I thank the committee for inviting us to present on our impact report. Domestic violence and child abuse are often interlinked. Domestic violence and child abuse may co-occur, with the perpetrator abusing his partner and also directly abusing the children. It has been recognised that exposing children to intimate partner abuse is itself a form of emotional child abuse, with detrimental effects on the child's development and well-being.
Last year, 19,089 contacts were made with Women's Aid's direct services, during which 16,994 disclosures of domestic violence against women were made, including physical, emotional, financial and sexual abuse. The kind of abuse women experienced includes being stalked, women and children being locked out of their homes overnight, being isolated from friends and family and being in fear of their lives because abusers threatened them with guns, knives and injury due to speeding in cars. This also includes 898 threats by the abusive partner to kill the woman, the children or her family, or to harm himself.
We heard 3,816 disclosures of physical abuse, including women having their hair pulled, being beaten, being smothered, strangled and hospitalised. We also heard 141 disclosures of abuse while the woman was pregnant, with a number of women experiencing miscarriage as a result. We heard 526 disclosures of women being coerced into sexual activity, having intimate videos and photos taken and shared without their consent, including 226 disclosures of women being raped by their intimate partners, including during pregnancy or after childbirth. We heard 1,540 disclosures of financial abuse, with women being denied access to the family income, having their own salaries or social welfare payments stolen or controlled by their abuser, being made to account for every penny spent and often being left without money for basic family needs. Women were left with broken bones and teeth, bruising, head injuries and internal injuries. Some women experienced miscarriages as a result of assaults and there were those who were experiencing post-traumatic stress, anxiety, depression and exhaustion.
Many of the women who disclosed these tactics of abuse have children. In fact, 72% of the women who used our one-to-one services for the first time in 2018 had children. We know from the report of the European Agency for Fundamental Rights, FRA, that children are often aware of the violence experienced by their mothers and, therefore, we can confidently assume that a number of children in Ireland are aware of their mothers being abused as described above, either because they see the abuse happening or they see the aftermath. They may fear for themselves, they may want, or try, to intervene or they may know their mother cannot protect them and may fear she may be hurt or killed. We know that seeing, hearing or otherwise knowing about this abuse has a negative and profound impact on children. In addition, we heard of 3,728 disclosures of abuse of children in the context of domestic abuse, including children being physically, sexually and emotionally abused as well as witnessing the abuse against their mothers. In 432 cases disclosed to our helpline a social worker was involved.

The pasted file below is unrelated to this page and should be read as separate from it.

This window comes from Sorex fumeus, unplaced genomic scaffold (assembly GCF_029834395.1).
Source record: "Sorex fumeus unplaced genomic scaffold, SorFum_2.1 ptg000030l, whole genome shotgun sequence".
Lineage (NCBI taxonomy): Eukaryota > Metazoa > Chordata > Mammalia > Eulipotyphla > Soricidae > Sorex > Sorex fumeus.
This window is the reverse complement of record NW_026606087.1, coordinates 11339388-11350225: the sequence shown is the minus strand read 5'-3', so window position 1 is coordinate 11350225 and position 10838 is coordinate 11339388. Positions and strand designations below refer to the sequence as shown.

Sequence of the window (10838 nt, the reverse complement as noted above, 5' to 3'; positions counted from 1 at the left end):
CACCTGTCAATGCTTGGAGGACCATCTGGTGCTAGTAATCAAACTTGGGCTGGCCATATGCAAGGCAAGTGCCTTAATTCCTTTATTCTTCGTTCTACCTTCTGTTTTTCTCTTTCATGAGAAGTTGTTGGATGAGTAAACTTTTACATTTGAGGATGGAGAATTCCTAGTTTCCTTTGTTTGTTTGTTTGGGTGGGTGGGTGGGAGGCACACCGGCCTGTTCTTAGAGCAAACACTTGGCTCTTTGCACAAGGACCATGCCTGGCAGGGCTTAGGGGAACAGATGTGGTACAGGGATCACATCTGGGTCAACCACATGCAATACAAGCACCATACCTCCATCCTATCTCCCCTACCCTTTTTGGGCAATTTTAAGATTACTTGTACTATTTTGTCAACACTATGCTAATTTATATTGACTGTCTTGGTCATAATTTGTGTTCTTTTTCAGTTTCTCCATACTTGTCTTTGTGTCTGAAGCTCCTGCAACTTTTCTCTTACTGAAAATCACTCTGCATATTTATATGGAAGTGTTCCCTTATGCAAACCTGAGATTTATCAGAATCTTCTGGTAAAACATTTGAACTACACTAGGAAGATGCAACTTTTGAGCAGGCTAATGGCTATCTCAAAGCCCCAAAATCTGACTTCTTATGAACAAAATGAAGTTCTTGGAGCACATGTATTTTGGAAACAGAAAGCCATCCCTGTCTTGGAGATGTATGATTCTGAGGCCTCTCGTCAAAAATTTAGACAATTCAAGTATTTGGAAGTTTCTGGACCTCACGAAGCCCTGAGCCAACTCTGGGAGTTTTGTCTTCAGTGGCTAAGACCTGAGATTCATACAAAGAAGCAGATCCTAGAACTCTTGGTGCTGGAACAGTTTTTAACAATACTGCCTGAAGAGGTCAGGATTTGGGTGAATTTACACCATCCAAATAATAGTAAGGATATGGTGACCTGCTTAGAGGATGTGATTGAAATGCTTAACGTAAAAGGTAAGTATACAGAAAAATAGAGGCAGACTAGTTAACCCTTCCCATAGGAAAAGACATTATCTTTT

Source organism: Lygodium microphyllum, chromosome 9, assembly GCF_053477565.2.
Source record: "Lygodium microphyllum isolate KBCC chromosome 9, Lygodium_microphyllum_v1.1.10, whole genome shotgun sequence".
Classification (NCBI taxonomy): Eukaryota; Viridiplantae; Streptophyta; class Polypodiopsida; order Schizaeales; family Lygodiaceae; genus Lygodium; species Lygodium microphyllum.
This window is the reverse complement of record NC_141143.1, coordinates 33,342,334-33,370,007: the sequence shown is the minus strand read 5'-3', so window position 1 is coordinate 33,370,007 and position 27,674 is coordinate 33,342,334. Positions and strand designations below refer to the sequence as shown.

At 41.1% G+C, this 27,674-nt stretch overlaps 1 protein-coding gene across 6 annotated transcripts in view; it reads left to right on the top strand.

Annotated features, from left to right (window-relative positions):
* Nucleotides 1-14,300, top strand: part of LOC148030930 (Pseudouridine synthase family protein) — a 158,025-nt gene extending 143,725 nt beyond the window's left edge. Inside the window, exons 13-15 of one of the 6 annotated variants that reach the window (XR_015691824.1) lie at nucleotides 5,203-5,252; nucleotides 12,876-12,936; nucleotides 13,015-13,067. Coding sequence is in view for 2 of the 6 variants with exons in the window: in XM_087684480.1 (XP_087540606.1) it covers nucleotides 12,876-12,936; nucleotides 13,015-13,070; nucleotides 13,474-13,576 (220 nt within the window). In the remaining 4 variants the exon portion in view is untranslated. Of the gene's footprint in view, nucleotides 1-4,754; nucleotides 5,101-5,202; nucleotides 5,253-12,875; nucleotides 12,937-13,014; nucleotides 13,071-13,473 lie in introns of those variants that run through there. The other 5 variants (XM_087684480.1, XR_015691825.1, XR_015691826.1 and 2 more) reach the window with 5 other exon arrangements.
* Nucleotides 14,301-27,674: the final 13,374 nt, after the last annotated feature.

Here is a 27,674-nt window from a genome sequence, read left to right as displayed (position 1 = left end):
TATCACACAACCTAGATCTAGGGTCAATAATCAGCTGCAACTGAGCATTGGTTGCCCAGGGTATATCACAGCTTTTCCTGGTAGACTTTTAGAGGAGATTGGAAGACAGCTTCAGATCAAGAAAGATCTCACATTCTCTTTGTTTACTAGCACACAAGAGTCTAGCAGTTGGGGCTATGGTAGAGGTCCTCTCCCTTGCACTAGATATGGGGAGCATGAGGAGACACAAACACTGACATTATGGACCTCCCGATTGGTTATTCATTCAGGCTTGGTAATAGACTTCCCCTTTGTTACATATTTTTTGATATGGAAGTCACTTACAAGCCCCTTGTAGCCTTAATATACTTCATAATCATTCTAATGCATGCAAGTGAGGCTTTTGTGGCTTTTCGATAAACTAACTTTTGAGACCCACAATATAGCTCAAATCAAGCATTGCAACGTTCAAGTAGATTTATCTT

Despite the range and severity of the impact of domestic violence on children, they are often the forgotten victims, with limited services and protection available.
They are affected by the lack of vital services such as refuges. In 2018, our 24-hour helpline made a total of 244 calls to refuges for women who could not make such a call themselves. On 126 occasions, or 52%, the refuges were full. Many of the women who made these calls had children with them but safe accommodation was simply not available for them. They then had to return to the abuser or become homeless. Another huge gap is the lack of counselling services for children who have experienced domestic violence, through either being witnesses to the violence against their mothers or being targeted directly. There are very few affordable and specialised services to assist children in their journey to recovery. Moreover, the consent of the abuser is needed for children to attend counselling. In our experience, such consent is often denied.
We have made a number of detailed recommendations in our submission in the context of research, guidelines, training, legal aid and the provision of supervised contact centres. The key principle binding these recommendations together is that there needs to be a recognition in law and in practice that the best interest of children is to live free from domestic violence, including from witnessing abuse against their mothers, and that any custody and access arrangements need to ensure this as a first priority.
I thank members for their attention.